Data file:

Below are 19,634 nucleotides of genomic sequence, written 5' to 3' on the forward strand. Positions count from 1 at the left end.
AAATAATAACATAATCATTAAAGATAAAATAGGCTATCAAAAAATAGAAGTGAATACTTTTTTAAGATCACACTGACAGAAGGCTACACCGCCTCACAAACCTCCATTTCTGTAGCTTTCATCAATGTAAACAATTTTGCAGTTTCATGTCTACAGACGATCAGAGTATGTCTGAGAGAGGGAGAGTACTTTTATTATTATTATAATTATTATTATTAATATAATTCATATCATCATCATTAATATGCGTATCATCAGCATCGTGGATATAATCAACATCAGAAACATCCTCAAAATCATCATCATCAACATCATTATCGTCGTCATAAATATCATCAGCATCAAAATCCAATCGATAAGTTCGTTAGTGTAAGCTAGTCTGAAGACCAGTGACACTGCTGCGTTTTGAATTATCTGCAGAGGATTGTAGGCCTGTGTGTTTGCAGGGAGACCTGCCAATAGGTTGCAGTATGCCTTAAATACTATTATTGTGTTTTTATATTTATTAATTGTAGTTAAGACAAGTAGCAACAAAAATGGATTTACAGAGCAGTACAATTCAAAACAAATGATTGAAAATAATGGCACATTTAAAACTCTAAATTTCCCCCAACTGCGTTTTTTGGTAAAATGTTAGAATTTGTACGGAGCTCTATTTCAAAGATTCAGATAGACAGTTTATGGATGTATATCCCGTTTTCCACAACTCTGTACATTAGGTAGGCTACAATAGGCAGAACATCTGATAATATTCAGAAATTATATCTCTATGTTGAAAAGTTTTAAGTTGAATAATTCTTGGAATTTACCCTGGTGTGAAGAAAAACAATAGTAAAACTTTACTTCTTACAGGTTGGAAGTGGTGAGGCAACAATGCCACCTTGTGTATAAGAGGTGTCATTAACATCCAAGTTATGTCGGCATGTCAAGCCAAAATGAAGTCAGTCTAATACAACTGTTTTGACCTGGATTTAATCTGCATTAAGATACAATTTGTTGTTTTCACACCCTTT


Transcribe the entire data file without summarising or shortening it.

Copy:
Below are 19,634 nucleotides of genomic sequence, written 5' to 3' on the forward strand. Positions count from 1 at the left end.
AAATAATAACATAATCATTAAAGATAAAATAGGCTATCAAAAAATAGAAGTGAATACTTTTTTAAGATCACACTGACAGAAGGCTACACCGCCTCACAAACCTCCATTTCTGTAGCTTTCATCAATGTAAACAATTTTGCAGTTTCATGTCTACAGACGATCAGAGTATGTCTGAGAGAGGGAGAGTACTTTTATTATTATTATAATTATTATTATTAATATAATTCATATCATCATCATTAATATGCGTATCATCAGCATCGTGGATATAATCAACATCAGAAACATCCTCAAAATCATCATCATCAACATCATTATCGTCGTCATAAATATCATCAGCATCAAAATCCAATCGATAAGTTCGTTAGTGTAAGCTAGTCTGAAGACCAGTGACACTGCTGCGTTTTGAATTATCTGCAGAGGATTGTAGGCCTGTGTGTTTGCAGGGAGACCTGCCAATAGGTTGCAGTATGCCTTAAATACTATTATTGTGTTTTTATATTTATTAATTGTAGTTAAGACAAGTAGCAACAAAAATGGATTTACAGAGCAGTACAATTCAAAACAAATGATTGAAAATAATGGCACATTTAAAACTCTAAATTTCCCCCAACTGCGTTTTTTGGTAAAATGTTAGAATTTGTACGGAGCTCTATTTCAAAGATTCAGATAGACAGTTTATGGATGTATATCCCGTTTTCCACAACTCTGTACATTAGGTAGGCTACAATAGGCAGAACATCTGATAATATTCAGAAATTATATCTCTATGTTGAAAAGTTTTAAGTTGAATAATTCTTGGAATTTACCCTGGTGTGAAGAAAAACAATAGTAAAACTTTACTTCTTACAGGTTGGAAGTGGTGAGGCAACAATGCCACCTTGTGTATAAGAGGTGTCATTAACATCCAAGTTATGTCGGCATGTCAAGCCAAAATGAAGTCAGTCTAATACAACTGTTTTGACCTGGATTTAATCTGCATTAAGATACAATTTGTTGTTTTCACACCCTTT